What It's Like to Win a MacArthur 'Genius' Award for Your Life's Work

What It's Like to Win a MacArthur 'Genius' Award for Your Life's Work

By Taylor Mayol


Because he just won a no-strings-attached $625,000 cash prize for his work.

By Taylor Mayol

In this occasional series, OZY takes to streets and neighborhoods across the globe to ask a simple question: “How was your day?”

José Quiñonez
2016 MacArthur Fellow
Founder and CEO, Mission Asset Fund
San Francisco, CA

I’m taking it a day at a time. I’m actually heading out to the airport in the next two hours for a conference in Philadelphia tomorrow with the Philadelphia Federal Reserve. I’m giving a presentation on a panel tomorrow and they have no idea about the news. So I’m getting ready for that. 

As you can imagine, it was surreal to get that call from the MacArthur Foundation. I was in my office and I had my daughter with me and had just set her up to watch some cartoons when the call came. I actually thought it was some sort of a prank initially. At the beginning they were trying to make sure I was who I am. Are you José Quiñonez? Do you live here? Do you work there? It was an odd thing. I’m very sensitive to privacy issues and I’m like, how do you know this stuff? Then when they gave me the rationale for why they had selected me for the fellowship, I became quite emotional just sort of hearing them talk to me about my own work. It was a moment of recognizing all that we are doing at Mission Asset Fund, but really recognizing my life’s work trying to uplift poor people in a way that we don’t necessarily think about in our society. Getting that recognition brought me to tears, frankly. That was three weeks ago. 

I’m hoping that this validates our work in a way. As a society we have to reassess our assumptions about what is happening within not just immigrant communities, but low-income communities. We don’t give them enough credit for their ingenuity, for their innovativeness, for what it takes to survive and thrive in poverty. We sort of assume that people are just broken or they’re doing bad things and making bad decisions, that something’s wrong with them. And then we build programs and policies and services around those assumptions. What we’re trying to do at MAF is actually say no, that’s not true. There’s more to it than that. We can actually build effective, successful programs, but we have to have different assumptions.

There’s a time-honored tradition of people all over the world of coming together, of helping one another financially. They don’t have access to formal financial services, but they come together to help each other and lend and borrow money together. The academics have termed these “rotating savings and credit associations” or ROSCAS. This activity has been going on for millennia all around the world. In Mexico, they call them bandas or cundinas, all throughout the Caribbean they call them sou-sous, and every country in Africa has a different sort of word for it. People come together in self-organized groups with family members, coworkers and friends and agree to put a specific amount of money into a pot. Each person in that group of people agrees to put in $10 or $50 or $100 — however much they decide on a weekly, biweekly, monthly basis — whatever terms they decide. So let’s say you have a group of 10 people and they each put in $100, now you have $1,000. Then they agree on who gets the $1,000 first. Then they do it again. The second time around somebody else gets that $1,000. They do that in rotation until everybody gets that $1,000.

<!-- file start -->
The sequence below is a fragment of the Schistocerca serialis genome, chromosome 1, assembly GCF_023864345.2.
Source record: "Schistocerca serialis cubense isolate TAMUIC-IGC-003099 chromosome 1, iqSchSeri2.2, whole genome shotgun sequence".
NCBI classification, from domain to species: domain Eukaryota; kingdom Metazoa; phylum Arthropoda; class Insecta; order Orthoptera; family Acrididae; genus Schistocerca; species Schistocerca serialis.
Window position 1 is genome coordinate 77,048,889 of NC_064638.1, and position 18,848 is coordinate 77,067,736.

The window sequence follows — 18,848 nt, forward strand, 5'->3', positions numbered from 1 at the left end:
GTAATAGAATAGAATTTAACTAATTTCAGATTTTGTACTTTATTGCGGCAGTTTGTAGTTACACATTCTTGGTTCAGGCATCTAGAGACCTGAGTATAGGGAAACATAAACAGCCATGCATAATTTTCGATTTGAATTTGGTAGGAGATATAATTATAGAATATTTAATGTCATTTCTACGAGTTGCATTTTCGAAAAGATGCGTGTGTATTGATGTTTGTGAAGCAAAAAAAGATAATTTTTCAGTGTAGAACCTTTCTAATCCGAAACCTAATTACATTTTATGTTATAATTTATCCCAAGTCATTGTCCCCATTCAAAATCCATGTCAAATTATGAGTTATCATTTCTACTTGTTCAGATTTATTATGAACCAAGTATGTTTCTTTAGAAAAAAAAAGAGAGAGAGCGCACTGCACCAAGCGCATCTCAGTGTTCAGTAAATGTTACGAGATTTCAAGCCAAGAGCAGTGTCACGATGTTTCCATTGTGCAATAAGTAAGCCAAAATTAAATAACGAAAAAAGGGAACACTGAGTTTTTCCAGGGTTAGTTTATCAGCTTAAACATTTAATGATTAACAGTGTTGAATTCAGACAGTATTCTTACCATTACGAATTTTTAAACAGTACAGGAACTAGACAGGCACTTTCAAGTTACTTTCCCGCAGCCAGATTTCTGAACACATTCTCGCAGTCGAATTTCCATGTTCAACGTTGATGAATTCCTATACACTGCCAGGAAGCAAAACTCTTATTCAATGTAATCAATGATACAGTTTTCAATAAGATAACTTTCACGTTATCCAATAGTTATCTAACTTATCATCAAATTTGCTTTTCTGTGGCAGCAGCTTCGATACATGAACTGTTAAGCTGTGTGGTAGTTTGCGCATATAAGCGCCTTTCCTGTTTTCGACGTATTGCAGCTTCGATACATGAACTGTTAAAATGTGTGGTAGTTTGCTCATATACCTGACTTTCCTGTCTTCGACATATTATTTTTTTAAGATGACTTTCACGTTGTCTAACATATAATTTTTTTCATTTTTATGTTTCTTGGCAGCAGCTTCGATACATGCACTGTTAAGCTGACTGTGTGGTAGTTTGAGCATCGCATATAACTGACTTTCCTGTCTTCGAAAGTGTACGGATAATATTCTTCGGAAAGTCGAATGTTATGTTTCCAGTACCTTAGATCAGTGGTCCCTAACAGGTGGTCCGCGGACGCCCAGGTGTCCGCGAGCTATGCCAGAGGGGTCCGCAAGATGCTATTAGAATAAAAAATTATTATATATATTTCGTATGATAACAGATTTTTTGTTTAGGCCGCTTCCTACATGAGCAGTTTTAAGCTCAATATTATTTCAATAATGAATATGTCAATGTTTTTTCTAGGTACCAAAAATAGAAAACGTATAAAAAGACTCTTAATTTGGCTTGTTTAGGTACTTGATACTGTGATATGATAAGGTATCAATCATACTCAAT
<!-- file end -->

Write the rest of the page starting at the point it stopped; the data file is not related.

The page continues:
It’s this widely known activity, but when academics write about it, they sort of write about it like, oh, how cute, look at the brown people doing this. Because they have these sophisticated financial instruments from Wall Street. Then they take a picture and it’s all nice. Well, actually it’s quite phenomenal when you think about it, that poor people are coming together and lending and saving money together, based on the sheer trust in one another and the relationships that bind them. Then when you look at that and juxtapose it with the mistrust we have in our own society with each other, with institutions — I mean, this is something to uphold and honor.

So what we did is figure out how to take that practice and build on it. We help people formalize those lending circles. That means we ask everyone in that group to sign a promissory note, which says, for example, I, José, promise to put in $100 and take $1,000 on this date. That promissory note essentially becomes a legal document that makes this activity visible to the financial system. That way we as MAF, as an organization, can record that decision, then service that loan and report that activity to the credit bureaus, so then it becomes part of their credit report and affects their credit score. Better credit scores can open up a world of opportunity in the financial marketplace. 

I’ve lived in the financial shadows. I’ve lived at the margins of society just like millions of people today. I came to this country when I was 9 years old, undocumented. But after a law was passed in 1986, I got amnesty. Because of that I was able to continue my education. I went to University of California at Davis, graduated with a master’s from Princeton, and continued to work in the nonprofit, social space. Because of my experience living in the margins and knowing millions of people are still there, I’ve devoted my career to basically helping people there. There’s a lot of talent, a lot of wisdom, a lot of energy, a lot that we could be doing as a society — but we are keeping them at the margins. I’m going to keep working.